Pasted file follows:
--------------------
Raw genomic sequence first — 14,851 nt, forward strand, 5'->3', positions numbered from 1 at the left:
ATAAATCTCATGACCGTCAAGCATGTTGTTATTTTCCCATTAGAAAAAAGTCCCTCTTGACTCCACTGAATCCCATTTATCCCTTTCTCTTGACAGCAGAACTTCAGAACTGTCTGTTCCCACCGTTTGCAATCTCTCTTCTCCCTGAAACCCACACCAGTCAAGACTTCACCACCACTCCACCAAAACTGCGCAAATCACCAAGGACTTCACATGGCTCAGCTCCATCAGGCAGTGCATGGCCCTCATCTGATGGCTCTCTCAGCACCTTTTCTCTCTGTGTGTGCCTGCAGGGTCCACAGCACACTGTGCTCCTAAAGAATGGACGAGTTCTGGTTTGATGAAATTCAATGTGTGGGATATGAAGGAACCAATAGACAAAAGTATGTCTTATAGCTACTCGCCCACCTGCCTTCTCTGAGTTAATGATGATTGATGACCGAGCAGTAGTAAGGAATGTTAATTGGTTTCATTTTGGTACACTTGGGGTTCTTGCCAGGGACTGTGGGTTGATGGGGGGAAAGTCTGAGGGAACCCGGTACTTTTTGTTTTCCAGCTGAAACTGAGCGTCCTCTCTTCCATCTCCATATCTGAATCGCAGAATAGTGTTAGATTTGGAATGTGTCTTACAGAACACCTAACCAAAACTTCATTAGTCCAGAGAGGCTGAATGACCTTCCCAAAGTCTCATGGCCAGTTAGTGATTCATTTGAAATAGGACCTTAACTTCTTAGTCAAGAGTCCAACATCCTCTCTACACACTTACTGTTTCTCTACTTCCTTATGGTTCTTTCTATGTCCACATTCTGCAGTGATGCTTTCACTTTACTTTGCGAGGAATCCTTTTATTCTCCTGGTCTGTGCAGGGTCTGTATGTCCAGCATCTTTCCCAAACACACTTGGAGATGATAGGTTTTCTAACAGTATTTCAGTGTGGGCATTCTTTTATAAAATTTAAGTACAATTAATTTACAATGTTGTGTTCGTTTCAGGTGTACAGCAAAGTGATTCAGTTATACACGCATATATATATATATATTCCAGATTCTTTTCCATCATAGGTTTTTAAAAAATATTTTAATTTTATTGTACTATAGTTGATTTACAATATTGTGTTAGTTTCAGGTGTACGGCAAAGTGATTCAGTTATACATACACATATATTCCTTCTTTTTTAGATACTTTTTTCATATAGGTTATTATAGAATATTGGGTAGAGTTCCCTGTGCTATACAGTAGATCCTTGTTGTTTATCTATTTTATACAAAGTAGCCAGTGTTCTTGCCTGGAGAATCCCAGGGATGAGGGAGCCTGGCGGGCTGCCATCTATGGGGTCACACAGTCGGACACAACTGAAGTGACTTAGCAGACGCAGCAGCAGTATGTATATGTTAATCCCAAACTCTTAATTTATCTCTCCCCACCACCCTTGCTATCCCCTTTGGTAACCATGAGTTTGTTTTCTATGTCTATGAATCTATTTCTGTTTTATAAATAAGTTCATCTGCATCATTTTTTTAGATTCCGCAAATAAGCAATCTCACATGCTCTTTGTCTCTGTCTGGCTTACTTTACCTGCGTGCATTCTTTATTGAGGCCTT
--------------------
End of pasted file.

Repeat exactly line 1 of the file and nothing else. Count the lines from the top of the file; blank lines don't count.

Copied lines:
Raw genomic sequence first — 14,851 nt, forward strand, 5'->3', positions numbered from 1 at the left: